Twigis Argentina a Platform for Children’s Creativity and Expression


We recently introduced you to Tweegee, the online children’s platform born in Israel that, after finding success in Russia and Turkey, has expanded into Latin America. This week, we learned a bit more about Tweegee’s Argentine component, Twigis, which launched just one short month ago with the help of Grupo Vi-da.

Though Twigis is a new player in the Latin American children’s market, the company has taken off quite quickly, already having reached 16,000 registered users and 300,000 unique monthly visitors. It boasts and 18-minute navigation average time per child.

The website’s quick takeoff piqued our interest, so we reached out to project manager Demian Falestchi. Falestchi took some time out to tell us about the platform, providing us some insight into its life thus far and at the same time revealing his own excitement about the project.

Tweegee Takes Latin America

We know that Tweegee places a lot of focus on localization and the adaptation of content specifically to the target market in each country it takes on. We were curious as to what, if anything, could be transferred by the company’s experience in Russia and Turkey to the Argentine marketplace. Falestchi ensured us that Tweegee is a platform designed for multiple cultures; however, because it is localized for each, beyond the platform’s basic structure, it does not have a lot of fluidity across markets. Each society and culture is unique, so the platform has to be adapted to habits and customs accordingly.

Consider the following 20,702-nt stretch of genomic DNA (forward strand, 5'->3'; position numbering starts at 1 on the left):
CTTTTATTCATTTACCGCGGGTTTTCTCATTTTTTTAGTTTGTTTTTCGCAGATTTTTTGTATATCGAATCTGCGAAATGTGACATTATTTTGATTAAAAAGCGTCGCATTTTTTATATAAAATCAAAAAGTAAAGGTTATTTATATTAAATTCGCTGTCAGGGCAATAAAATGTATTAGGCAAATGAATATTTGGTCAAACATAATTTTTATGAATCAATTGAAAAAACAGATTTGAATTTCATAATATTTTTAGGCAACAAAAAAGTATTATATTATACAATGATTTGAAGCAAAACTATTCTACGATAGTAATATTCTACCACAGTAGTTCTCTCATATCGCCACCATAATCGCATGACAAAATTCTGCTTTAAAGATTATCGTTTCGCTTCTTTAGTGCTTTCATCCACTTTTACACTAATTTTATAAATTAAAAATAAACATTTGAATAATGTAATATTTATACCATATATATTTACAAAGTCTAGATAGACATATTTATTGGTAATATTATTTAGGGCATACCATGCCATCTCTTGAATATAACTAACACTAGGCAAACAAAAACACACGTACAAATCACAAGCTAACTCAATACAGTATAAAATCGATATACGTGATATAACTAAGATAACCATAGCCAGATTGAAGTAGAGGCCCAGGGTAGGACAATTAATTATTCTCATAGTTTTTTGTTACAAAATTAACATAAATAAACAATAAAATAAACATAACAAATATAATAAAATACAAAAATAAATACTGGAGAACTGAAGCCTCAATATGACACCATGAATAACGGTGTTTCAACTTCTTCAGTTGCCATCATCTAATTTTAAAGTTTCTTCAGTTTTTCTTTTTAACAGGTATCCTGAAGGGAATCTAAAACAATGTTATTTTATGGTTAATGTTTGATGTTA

As a general rule, Twigis stands largely on its own, even departing significantly from Tweegee in Brazil, the company’s other Latin American destination. Despite the physical proximity of Brazil and Argentina, the platform has taken on a different life in each, Brazil representing a completely distinct market than that faced by Twigis Argentina. While it has been used as a sort of a thermometer for certain topics and features, in general, the two locales are considered separately, simply sharing information with each other in the same way they do with the platform’s teams in Europe.

Marketing 101

Though Twigis has been quite successful in gaining attention quite quickly, the company still has rather a long way to go in terms of capturing the large audience the Argentine public can provide. For this reason, it is in the process of rolling out a number of marketing strategies to spread the word.

Online, the team has launched various ad campaigns and placed banners on websites directed at kids, such as gaming sites. Falestchi pointed out the concentration on design in these efforts, making sure that the ads are attractive and in line with the Twigis aesthetic.

Offline, Twigis has implemented a number of marketing tactics via television, radio and billboards. The Twigis team is most excited about the launch of the Twigis bus next week – a bus that will be out in about in Buenos Aires allowing kids to get on board and play games, use tablets, make webcam videos and win prizes. The bus will also head to Rosario and Córdoba in the months to come.

A Kid-Specific Aim

As Twigis is directed at tweens – children ages six through 12 – we know that there is a fine balance to be achieved in appeasing both children and parents.